VMware's Greene: Virtual Appliances Will End Reign Of The OS

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Kicking off the virtualization software maker's VMworld event in Los Angeles, Greene said the painful and time-consuming process of migrating to new versions of Windows and other operating systems will become obsolete in the virtual era.

"Everyone is marching to the cadence of the operating system, but when it moves forward, it controls the hardware and the software. When you buy the OS, the applications are tied to the physical processor. How archaic is that?" Greene told thousands of VMware attendees. "The virtualization layer got inserted there. Now the operating system has become an extension of the application stack."

Greene's comments followed VMware's launch on Tuesday of a marketplace and a certification program for virtual appliances.

Currently, 300 virtual appliances are available from VMware's Web site, and they can run on any hardware and on VMware's infrastructure, VMware Server or VMWare Player. ISVs and IHVs including B-hive, Astaro, Zeus and Zimbra announced virtual appliances based on VMware's platform.

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But Greene and others claim that recent announcements from Oracle and Microsoft underscore that a sea change is under way in the platforms business, and it's being driven by the emergence of virtualization software.

One shift is the emergence of virtual software appliances that fuse the operating system and application stack within virtual machines that are prebuilt, preconfigured and ready to run independent of the hardware.

"Oracle is doing Linux as an extension of the application stack and supporting the entire stack, and Microsoft announced the shipment of demo virtual appliances with SQL Server and Exchange to run on virtualized software. The virtual appliances bundle the operating system," Greene said.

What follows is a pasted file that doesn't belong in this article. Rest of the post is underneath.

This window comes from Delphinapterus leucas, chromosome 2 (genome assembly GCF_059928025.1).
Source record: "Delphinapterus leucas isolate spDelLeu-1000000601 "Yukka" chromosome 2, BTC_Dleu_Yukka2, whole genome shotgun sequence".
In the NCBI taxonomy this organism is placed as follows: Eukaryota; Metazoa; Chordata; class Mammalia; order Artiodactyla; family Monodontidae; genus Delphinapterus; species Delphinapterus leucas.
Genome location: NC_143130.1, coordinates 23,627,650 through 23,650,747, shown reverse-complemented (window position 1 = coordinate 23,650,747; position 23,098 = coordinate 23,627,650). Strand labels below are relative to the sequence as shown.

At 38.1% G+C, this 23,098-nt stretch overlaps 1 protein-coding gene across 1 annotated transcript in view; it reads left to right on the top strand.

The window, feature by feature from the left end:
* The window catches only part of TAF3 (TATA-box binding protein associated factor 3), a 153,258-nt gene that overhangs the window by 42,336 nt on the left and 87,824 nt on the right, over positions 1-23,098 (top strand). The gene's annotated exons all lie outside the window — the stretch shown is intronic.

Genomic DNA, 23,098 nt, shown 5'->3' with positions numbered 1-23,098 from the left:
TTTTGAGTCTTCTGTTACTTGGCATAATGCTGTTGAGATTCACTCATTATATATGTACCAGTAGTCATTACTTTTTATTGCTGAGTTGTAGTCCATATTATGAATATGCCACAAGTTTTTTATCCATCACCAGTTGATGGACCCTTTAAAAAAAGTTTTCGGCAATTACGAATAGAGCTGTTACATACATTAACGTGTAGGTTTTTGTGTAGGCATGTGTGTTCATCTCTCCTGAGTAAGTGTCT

"There's a more profound change going on in how you build software, test it, package it up and distribute it, and the role of the operating system is chosen by the application," she continued. "There's a phenomenal opportunity to change the status quo."

Greene's statements come just weeks before Microsoft is set to launch Windows Vista, its first major upgrade of the Windows desktop operating system in five years. Her words, too, come on the heels of a historic pact between rivals Microsoft and Novell, which pledged to make their virtualized Windows and Linux workloads interoperate better and support mixed virtualized environments for joint customers. Novell's SUSE Linux integrates the open-source Xen hypervisor, which competes with VMware's hypervisor.

Microsoft, for its part, agrees that virtualization is changing the OS industry but disagrees that the end result will be a plethora of virtual appliances.

"We think the hypervisor is becoming an integrated part of the operating system. We see how Novell is shipping Xen with SUSE, and [Microsoft's planned] Viridian [hypervisor] is shipping with the Longhorn server," said David Kaefer, general manager of IP licensing at Microsoft.

"We don't see the operating system as a nice-to-have-element and, on this aspect, we disagree with VMware," Kaefer added. "There will be scenarios for virtual appliances but, if anything, we see the proliferation of many applications on one server. Why would you run one application dedicated on one server?